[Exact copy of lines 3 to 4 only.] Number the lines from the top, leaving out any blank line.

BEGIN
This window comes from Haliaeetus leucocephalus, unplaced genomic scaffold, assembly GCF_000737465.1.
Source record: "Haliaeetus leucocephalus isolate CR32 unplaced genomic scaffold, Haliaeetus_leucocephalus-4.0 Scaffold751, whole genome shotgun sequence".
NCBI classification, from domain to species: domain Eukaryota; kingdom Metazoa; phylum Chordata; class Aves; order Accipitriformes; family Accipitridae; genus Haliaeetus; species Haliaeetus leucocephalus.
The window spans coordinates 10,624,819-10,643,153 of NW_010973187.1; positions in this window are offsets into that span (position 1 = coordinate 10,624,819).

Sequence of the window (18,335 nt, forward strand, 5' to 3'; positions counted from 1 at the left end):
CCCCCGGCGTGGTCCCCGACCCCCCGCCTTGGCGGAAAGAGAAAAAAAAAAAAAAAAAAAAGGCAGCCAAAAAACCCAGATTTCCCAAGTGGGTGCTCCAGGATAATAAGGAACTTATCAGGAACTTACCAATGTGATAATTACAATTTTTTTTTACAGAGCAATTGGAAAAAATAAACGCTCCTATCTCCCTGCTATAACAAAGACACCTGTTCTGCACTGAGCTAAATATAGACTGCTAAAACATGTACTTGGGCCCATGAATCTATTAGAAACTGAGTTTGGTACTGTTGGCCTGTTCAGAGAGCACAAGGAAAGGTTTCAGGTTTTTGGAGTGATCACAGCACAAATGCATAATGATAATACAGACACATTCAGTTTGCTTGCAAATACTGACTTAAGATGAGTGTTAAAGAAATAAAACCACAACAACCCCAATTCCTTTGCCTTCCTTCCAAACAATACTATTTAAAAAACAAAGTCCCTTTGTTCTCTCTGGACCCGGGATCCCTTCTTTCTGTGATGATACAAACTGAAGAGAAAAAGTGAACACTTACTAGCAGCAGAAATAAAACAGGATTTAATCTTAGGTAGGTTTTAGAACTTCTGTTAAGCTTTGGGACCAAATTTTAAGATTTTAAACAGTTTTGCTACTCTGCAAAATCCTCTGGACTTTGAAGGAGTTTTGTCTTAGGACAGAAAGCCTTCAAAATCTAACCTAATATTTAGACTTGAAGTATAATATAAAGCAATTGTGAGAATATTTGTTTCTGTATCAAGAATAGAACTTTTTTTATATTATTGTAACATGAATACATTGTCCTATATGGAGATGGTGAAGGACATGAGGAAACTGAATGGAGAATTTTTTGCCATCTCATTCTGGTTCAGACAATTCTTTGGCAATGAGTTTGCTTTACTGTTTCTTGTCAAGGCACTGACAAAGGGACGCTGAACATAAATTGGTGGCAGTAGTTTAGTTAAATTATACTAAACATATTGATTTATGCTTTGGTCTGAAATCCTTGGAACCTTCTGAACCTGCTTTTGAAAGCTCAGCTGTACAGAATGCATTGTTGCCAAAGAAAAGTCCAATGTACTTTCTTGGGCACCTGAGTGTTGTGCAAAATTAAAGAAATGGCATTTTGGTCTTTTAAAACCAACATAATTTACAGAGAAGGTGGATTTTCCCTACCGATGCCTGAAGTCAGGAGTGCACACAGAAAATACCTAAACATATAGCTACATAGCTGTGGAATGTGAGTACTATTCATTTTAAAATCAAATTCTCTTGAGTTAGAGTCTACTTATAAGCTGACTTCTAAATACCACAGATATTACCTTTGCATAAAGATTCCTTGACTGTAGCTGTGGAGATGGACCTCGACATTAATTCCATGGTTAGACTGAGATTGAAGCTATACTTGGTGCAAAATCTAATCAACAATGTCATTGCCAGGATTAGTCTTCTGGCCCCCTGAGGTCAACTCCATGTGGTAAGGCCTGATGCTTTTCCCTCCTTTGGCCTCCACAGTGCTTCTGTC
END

NCBI classification, from domain to species: domain Eukaryota; kingdom Metazoa; phylum Chordata; class Aves; order Accipitriformes; family Accipitridae; genus Haliaeetus; species Haliaeetus leucocephalus.
The window spans coordinates 10,624,819-10,643,153 of NW_010973187.1; positions in this window are offsets into that span (position 1 = coordinate 10,624,819).